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By Jamie Stewart
The Shafter Press 

Richland looking for new superintendent

Interim head keeps moving forward

 

August 29, 2019 | View PDF

Jamie Stewart | The Shafter Press

Rosa Romero has been in the Richland School District for 30 years.

The Richland School District is in the process of finding a new superintendent after the resignation of Dago Garcia at the end of last school year. In the interim, Rosa Romero has been named interim superintendent of the district.

Romero, until recently, was pulling double duty as the principal of Richland Junior High and filling the superintendent's position as well. Romero said, "Just before the school year started we hired Francisca Garcia to fill the principal's position on a temporary basis." Garcia is a long-time educator who worked for the district for many years as a teacher and administrator. "I actually worked under Francisca when I first started at Richland," Romero said.

The interim superintendent said that the Richland School Board is now in discussions in their search for a new superintendent, looking for the right fit for the district.

"It has been a crazy three months," said Romero.

When asked what, if any, improvements had been made since the big changes that occurred over a year ago when the majority of the administrators were reassigned, Romero said, "I really don't know why the changes were done, but we have adjusted. Change in anything is difficult, but we have made strides and work for our ultimate goal to give the children a quality education."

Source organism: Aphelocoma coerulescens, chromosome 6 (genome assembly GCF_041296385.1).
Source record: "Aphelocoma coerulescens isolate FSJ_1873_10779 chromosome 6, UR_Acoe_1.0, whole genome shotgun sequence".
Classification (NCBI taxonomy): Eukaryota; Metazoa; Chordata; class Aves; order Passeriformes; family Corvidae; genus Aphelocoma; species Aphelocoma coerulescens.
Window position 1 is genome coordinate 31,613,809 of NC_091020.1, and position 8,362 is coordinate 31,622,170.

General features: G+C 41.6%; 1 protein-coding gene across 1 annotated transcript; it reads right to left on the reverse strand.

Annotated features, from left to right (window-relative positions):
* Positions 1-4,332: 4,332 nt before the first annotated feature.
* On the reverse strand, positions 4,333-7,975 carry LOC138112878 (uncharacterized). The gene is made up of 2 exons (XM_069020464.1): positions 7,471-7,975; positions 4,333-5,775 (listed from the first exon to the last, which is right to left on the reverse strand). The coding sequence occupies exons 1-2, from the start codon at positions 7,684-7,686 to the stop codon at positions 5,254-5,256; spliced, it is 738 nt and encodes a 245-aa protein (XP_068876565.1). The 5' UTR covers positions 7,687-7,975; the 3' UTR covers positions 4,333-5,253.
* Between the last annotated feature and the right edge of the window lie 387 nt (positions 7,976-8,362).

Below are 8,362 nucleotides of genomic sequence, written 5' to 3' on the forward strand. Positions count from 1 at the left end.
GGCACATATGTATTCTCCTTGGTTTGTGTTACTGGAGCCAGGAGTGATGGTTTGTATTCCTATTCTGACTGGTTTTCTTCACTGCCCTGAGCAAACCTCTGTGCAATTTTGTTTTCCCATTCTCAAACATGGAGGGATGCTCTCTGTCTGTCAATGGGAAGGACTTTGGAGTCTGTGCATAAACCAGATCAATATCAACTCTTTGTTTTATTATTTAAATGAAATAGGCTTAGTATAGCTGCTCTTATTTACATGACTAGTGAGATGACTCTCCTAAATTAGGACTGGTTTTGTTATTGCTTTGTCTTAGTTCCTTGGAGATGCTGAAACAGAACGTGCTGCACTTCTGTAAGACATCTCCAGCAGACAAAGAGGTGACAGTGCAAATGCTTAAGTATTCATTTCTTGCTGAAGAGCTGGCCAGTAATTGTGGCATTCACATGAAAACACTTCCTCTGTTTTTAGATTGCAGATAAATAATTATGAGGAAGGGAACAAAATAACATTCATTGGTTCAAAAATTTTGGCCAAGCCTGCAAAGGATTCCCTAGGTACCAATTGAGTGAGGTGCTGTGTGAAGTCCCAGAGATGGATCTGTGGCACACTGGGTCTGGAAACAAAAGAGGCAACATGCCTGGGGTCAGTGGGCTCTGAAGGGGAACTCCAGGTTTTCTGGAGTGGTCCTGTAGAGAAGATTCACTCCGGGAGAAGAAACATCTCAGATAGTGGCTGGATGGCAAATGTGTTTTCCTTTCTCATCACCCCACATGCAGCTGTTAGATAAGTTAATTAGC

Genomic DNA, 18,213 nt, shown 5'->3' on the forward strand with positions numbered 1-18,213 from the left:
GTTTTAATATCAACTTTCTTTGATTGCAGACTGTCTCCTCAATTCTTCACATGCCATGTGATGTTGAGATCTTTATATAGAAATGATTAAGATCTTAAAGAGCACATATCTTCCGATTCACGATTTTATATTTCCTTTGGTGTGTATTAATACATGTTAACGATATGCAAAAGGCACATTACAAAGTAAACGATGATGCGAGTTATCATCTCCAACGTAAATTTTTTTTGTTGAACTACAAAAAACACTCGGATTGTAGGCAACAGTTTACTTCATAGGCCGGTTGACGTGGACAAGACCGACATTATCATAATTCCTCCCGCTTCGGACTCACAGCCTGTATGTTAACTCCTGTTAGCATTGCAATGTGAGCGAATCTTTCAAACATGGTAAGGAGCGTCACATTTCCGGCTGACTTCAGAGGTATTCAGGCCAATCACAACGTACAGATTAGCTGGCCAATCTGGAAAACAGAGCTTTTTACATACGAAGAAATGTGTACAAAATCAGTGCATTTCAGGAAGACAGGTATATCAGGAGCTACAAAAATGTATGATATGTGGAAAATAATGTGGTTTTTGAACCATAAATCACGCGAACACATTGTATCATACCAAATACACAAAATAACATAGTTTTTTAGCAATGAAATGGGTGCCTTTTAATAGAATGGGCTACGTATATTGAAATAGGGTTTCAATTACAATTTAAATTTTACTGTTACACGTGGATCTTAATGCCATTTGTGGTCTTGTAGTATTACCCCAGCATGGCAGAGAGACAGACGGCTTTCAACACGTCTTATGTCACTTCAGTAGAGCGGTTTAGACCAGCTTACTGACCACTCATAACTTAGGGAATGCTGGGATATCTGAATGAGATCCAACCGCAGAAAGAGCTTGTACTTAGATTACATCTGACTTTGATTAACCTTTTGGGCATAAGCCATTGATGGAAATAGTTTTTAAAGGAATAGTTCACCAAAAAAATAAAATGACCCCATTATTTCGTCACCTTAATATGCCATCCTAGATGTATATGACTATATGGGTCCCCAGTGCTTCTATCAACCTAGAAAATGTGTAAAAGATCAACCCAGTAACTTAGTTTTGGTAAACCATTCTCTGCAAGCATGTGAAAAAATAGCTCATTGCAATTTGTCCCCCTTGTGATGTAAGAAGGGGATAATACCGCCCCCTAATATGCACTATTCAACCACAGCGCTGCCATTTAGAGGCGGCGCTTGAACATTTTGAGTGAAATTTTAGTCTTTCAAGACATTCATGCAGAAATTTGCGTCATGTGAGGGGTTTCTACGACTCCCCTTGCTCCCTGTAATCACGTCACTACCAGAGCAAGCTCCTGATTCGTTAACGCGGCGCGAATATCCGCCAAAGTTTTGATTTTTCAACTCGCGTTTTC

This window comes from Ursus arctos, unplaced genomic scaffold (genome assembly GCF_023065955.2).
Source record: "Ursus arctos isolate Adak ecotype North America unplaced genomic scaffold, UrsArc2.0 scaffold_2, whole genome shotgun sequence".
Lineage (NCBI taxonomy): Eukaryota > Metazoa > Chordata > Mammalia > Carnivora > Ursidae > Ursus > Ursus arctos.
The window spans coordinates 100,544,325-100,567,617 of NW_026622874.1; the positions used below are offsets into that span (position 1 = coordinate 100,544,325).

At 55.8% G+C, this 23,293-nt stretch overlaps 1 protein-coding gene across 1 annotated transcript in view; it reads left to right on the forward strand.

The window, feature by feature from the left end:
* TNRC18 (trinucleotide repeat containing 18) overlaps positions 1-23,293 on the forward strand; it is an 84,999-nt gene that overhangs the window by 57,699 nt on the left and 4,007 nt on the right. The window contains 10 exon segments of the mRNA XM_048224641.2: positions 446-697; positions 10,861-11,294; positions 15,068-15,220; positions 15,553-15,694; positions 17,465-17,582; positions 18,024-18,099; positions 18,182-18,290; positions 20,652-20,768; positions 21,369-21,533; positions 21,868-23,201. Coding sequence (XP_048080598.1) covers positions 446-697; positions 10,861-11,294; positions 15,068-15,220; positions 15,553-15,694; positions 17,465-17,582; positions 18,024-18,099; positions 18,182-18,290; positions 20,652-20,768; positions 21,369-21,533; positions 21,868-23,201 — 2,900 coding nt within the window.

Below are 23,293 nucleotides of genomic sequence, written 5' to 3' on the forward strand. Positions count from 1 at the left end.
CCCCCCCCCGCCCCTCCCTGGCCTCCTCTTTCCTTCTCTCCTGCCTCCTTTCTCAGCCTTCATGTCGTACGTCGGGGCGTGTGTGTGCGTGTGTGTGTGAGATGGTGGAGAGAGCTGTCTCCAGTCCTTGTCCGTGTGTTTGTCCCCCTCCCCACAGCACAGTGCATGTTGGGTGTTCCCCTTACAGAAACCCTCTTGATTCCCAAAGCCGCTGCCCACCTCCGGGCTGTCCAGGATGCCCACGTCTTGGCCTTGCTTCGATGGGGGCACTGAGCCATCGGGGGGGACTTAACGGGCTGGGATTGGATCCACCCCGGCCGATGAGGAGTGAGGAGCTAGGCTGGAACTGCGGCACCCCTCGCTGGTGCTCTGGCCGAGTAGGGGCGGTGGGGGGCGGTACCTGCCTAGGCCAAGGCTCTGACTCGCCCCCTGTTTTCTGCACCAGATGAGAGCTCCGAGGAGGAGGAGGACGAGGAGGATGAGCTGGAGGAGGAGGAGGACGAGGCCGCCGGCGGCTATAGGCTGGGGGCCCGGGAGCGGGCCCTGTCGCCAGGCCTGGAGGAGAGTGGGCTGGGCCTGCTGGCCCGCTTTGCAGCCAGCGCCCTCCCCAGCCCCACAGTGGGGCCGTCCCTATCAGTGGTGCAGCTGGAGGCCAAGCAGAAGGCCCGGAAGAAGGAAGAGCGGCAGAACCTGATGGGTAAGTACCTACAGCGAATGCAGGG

Romero started in 1989 as a teacher and taught for five years before beginning her career in administration. Since then, Romero has served at several different positions in the district, including being head of the migrant program, director of curriculum and instruction, and principal of Redwood Elementary School, among others.

The next superintendent will face not only the challenges of improving on test scores and keeping the district moving forward, he or she also will have the challenge of a shrinking budget. When asked what impact the presence of Grimmway Academy has had on the district, Romero said, "First, it is the numbers. We operate and receive monies on how many students we have. The impact has been a major hit to our numbers, and as a result, we are looking at having to cut staff. There will be some difficult decisions to be made because the numbers are not there. When numbers are down, we have to make those decisions to cut staff, including teachers and maybe even staff on the administrative level."

The district was looking at cutting programs in their LCAP a couple of years ago, but Romero said that programs such as CHAMPS, an after-school program that has helped many students in their educational careers, are grant-funded, so they will stay in place. "We also still have the opportunity to give every student a free lunch, with no need for any paperwork or economic requirements."

Romero said that she will work hard while she is in her current position to help the district thrive and put together a plan that might carry over into the next administration.

 

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